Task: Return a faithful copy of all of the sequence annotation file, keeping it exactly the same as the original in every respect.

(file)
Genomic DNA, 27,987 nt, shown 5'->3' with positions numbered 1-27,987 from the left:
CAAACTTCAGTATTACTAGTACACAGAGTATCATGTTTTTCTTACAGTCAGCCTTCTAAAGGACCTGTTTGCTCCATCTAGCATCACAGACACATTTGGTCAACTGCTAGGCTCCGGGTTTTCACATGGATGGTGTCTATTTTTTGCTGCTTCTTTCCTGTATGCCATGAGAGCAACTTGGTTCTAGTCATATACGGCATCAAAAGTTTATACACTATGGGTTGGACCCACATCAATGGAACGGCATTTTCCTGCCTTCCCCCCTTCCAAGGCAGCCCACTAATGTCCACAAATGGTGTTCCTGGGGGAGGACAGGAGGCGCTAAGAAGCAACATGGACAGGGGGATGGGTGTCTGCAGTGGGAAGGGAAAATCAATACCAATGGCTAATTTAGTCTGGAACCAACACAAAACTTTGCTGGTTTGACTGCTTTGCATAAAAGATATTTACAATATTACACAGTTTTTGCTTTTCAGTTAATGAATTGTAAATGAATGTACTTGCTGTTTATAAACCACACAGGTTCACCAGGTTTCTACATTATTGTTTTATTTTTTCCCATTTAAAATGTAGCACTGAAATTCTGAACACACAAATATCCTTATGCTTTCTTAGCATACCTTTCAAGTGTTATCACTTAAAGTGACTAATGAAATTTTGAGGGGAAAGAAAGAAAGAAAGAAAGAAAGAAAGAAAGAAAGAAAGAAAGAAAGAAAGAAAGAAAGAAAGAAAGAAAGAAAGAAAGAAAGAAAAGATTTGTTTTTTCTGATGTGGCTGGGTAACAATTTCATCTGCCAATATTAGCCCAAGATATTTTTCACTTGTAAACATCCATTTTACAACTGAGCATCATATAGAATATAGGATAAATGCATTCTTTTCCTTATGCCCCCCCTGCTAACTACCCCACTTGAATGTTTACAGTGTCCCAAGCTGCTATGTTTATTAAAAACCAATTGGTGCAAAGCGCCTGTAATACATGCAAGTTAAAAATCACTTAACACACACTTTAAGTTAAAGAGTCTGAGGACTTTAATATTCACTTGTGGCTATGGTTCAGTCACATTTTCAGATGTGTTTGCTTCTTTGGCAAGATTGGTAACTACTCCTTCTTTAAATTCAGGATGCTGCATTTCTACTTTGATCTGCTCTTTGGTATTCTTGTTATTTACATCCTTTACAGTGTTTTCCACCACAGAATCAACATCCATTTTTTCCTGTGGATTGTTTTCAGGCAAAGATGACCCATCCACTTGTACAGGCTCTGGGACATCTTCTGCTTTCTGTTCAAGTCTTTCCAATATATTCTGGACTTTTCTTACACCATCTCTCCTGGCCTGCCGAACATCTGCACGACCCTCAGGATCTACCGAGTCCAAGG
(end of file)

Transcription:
Genomic DNA, 27,987 nt, shown 5'->3' with positions numbered 1-27,987 from the left:
CAAACTTCAGTATTACTAGTACACAGAGTATCATGTTTTTCTTACAGTCAGCCTTCTAAAGGACCTGTTTGCTCCATCTAGCATCACAGACACATTTGGTCAACTGCTAGGCTCCGGGTTTTCACATGGATGGTGTCTATTTTTTGCTGCTTCTTTCCTGTATGCCATGAGAGCAACTTGGTTCTAGTCATATACGGCATCAAAAGTTTATACACTATGGGTTGGACCCACATCAATGGAACGGCATTTTCCTGCCTTCCCCCCTTCCAAGGCAGCCCACTAATGTCCACAAATGGTGTTCCTGGGGGAGGACAGGAGGCGCTAAGAAGCAACATGGACAGGGGGATGGGTGTCTGCAGTGGGAAGGGAAAATCAATACCAATGGCTAATTTAGTCTGGAACCAACACAAAACTTTGCTGGTTTGACTGCTTTGCATAAAAGATATTTACAATATTACACAGTTTTTGCTTTTCAGTTAATGAATTGTAAATGAATGTACTTGCTGTTTATAAACCACACAGGTTCACCAGGTTTCTACATTATTGTTTTATTTTTTCCCATTTAAAATGTAGCACTGAAATTCTGAACACACAAATATCCTTATGCTTTCTTAGCATACCTTTCAAGTGTTATCACTTAAAGTGACTAATGAAATTTTGAGGGGAAAGAAAGAAAGAAAGAAAGAAAGAAAGAAAGAAAGAAAGAAAGAAAGAAAGAAAGAAAGAAAGAAAGAAAGAAAGAAAGAAAGAAAAGATTTGTTTTTTCTGATGTGGCTGGGTAACAATTTCATCTGCCAATATTAGCCCAAGATATTTTTCACTTGTAAACATCCATTTTACAACTGAGCATCATATAGAATATAGGATAAATGCATTCTTTTCCTTATGCCCCCCCTGCTAACTACCCCACTTGAATGTTTACAGTGTCCCAAGCTGCTATGTTTATTAAAAACCAATTGGTGCAAAGCGCCTGTAATACATGCAAGTTAAAAATCACTTAACACACACTTTAAGTTAAAGAGTCTGAGGACTTTAATATTCACTTGTGGCTATGGTTCAGTCACATTTTCAGATGTGTTTGCTTCTTTGGCAAGATTGGTAACTACTCCTTCTTTAAATTCAGGATGCTGCATTTCTACTTTGATCTGCTCTTTGGTATTCTTGTTATTTACATCCTTTACAGTGTTTTCCACCACAGAATCAACATCCATTTTTTCCTGTGGATTGTTTTCAGGCAAAGATGACCCATCCACTTGTACAGGCTCTGGGACATCTTCTGCTTTCTGTTCAAGTCTTTCCAATATATTCTGGACTTTTCTTACACCATCTCTCCTGGCCTGCCGAACATCTGCACGACCCTCAGGATCTACCGAGTCCAAGG